Kansas health officials report 62 deaths from COVID-19 since Monday

By: - August 18, 2021 1:48 pm

Steve Stites, chief medical officer at the University of Kansas Health System, says during a news briefing Wednesday that the failure to deal with the delta variant crisis is costing people their lives. (Screen capture/Kansas Reflector)

TOPEKA — Steve Stites, chief medical officer at the University of Kansas Health System, says the low rate of vaccination from COVID-19 and a lack of social distancing or wearing a face covering has allowed the delta variant to bring “so much of this country to its knees.”

And this is only the beginning, he says.

Kansas health officials on Wednesday reported 62 more deaths from the virus, along with 98 hospitalizations and 3,006 new cases, in the past two days. Data from the Kansas Department of Health and Environment show emergency room visits associated with COVID-19 have spiked from mid-June levels, and just 29% of intensive care unit beds are available statewide. As of Tuesday, 27 children were hospitalized for COVID-19.

The numbers of deaths and hospitalizations are trending well above where they were a year ago, and rapidly approaching the peaks from last winter. The highly contagious delta variant is behind the extraordinary damage.

Stites, speaking at a daily news briefing, said Kansas is just starting to see the impact of delta, in part because it will take some time for the virus to ripple through the school system.

The University of Kansas Health System was treating 54 patients for COVID-19 infections on Wednesday, including 16 in the intensive care unit and 10 on ventilators. Of the 54 total patients, 11 are vaccinated.

“We’re all tired of COVID,” he said, “but you’ve got to look in our nursing staff’s eyes, especially on the COVID units, and you’re going to see much more than you’re tired of COVID. You’re going to see a little bit of anger, a little bit of despair, and just a whole lot of, ‘Oh my God, what’s happening now?’ And that’s because, as a nation, we have failed to address this crisis in the way we should, and it is costing people their lives.”

Just 55.3% of eligible Kansans are fully vaccinated, according to data from the Centers for Disease Control and Prevention. The Pfizer, Moderna and Johnson & Johnson vaccines are free, widely available, safe and effective.

Federal health officials on Wednesday said booster shots of Pfizer and Moderna vaccines would be available starting Sept. 20, based on when a person became fully vaccinated. In Kansas, the additional dose is already available for those who are immunocompromised.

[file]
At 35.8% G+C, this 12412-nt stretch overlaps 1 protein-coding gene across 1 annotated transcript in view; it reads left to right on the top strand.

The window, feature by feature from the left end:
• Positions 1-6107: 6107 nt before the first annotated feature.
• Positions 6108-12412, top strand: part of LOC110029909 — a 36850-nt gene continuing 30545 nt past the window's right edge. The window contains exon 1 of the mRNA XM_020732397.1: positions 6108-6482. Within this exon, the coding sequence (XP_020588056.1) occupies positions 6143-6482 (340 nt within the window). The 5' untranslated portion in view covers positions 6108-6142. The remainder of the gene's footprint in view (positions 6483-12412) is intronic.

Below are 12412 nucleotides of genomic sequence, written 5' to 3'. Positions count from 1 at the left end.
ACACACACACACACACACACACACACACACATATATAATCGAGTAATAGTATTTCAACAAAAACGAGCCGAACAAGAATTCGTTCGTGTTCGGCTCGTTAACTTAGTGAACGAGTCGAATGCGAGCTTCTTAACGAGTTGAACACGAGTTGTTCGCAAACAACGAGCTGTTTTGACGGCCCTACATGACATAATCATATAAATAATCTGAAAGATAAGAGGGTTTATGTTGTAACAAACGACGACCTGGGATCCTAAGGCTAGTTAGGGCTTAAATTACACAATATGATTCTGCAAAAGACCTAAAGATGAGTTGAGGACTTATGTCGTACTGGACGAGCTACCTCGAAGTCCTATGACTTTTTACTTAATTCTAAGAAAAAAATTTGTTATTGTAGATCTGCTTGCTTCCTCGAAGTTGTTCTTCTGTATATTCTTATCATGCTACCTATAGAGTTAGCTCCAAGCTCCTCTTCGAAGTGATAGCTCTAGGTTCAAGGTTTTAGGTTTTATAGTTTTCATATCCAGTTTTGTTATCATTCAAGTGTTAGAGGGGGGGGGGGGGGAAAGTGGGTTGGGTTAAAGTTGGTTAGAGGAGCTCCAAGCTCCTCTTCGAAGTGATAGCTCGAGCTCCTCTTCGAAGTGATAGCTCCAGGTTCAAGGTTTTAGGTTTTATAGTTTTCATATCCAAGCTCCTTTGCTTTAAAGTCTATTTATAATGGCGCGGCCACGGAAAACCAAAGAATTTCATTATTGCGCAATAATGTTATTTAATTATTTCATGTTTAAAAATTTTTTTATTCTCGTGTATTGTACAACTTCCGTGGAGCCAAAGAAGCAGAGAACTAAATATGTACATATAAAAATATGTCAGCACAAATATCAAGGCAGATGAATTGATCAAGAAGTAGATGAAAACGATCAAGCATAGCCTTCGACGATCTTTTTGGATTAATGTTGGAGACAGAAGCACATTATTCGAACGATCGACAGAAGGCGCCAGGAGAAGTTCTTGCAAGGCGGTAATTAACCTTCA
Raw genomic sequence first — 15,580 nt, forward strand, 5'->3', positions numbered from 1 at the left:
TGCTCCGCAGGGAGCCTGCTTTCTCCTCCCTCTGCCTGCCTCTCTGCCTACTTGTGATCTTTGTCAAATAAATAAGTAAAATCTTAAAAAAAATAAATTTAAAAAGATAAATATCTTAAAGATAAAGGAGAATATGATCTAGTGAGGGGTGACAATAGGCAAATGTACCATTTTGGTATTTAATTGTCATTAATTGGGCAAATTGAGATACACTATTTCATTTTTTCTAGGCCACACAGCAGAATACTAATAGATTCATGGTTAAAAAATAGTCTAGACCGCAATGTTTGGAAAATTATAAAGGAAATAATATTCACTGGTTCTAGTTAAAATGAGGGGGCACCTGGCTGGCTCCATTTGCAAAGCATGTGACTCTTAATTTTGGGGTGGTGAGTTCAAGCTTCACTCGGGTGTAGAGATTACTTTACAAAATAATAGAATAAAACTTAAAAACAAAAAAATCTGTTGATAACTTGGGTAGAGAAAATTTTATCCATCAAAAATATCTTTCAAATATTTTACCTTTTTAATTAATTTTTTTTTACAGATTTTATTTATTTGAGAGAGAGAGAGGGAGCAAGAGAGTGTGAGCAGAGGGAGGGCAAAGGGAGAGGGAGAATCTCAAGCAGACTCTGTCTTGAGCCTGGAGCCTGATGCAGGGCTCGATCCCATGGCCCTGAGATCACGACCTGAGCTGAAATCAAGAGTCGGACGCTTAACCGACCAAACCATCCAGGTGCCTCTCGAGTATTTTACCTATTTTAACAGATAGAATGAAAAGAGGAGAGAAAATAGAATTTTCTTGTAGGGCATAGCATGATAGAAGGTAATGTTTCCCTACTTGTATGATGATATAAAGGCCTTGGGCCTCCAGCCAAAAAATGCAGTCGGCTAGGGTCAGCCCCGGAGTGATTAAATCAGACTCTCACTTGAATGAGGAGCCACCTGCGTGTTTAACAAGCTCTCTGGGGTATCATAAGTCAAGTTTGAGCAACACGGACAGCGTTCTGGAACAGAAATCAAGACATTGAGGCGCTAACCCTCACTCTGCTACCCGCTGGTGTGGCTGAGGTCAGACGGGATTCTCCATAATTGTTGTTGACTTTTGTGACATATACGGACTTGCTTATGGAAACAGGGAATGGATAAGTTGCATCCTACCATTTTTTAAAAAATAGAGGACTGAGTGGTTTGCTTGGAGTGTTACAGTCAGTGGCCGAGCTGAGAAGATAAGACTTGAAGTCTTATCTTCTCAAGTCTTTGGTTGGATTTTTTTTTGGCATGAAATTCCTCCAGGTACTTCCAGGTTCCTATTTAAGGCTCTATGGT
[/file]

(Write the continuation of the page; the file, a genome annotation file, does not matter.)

“The FDA’s decision to authorize COVID-19 vaccine booster shots will go further in preventing severe illness and death for many Americans,” said U.S. Sen. Roger Marshall. “I urge all seniors and folks with underlying health conditions to consider getting this booster shot, but as always, please consult with your doctor to determine if a booster shot is right for you.”

Federal regulators have granted emergency use authorization for the vaccines, with full approval expected by the end of September.

“Looking forward, I urge the FDA to remain committed to the expedited review of all available COVID-19 vaccines,” Marshall said. “With full FDA approval, health care providers will be able to better serve their patients in discussing the benefits of the vaccine, resulting in more shots in arms and our country defeating this virus sooner rather than later.”

KDHE also reported current outbreaks of COVID-19 at seven long-term care facilities, three group living facilities, and four child care centers in Kansas. The largest of those outbreaks is at the Kansas Neurological Institute, where there have been 21 recent cases.

Seventeen cases have been connected to Dodge City Days events in the past two weeks.

The Butler County Jail has the largest current outbreak, with 33 new cases in the past 14 days. There have been 11 new cases in that time at the Sedgwick County Jail.

Other outbreak locations include Dyamax Inc. in Wamego (19), Envision in Wichita (7), Noahs Arkacademy in Independence (7), and the Wendy’s in Newton (5).

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Sherman Smith
Sherman Smith

Sherman Smith is the Kansas Press Association’s journalist of the year. He has written award-winning news stories about the instability of the Kansas foster care system, misconduct by government officials, sexual abuse, technology, education, and the Legislature. He previously spent 16 years at the Topeka Capital-Journal. A lifelong Kansan, he graduated from Emporia State University in 2004 as a Shepherd Scholar with a degree in English.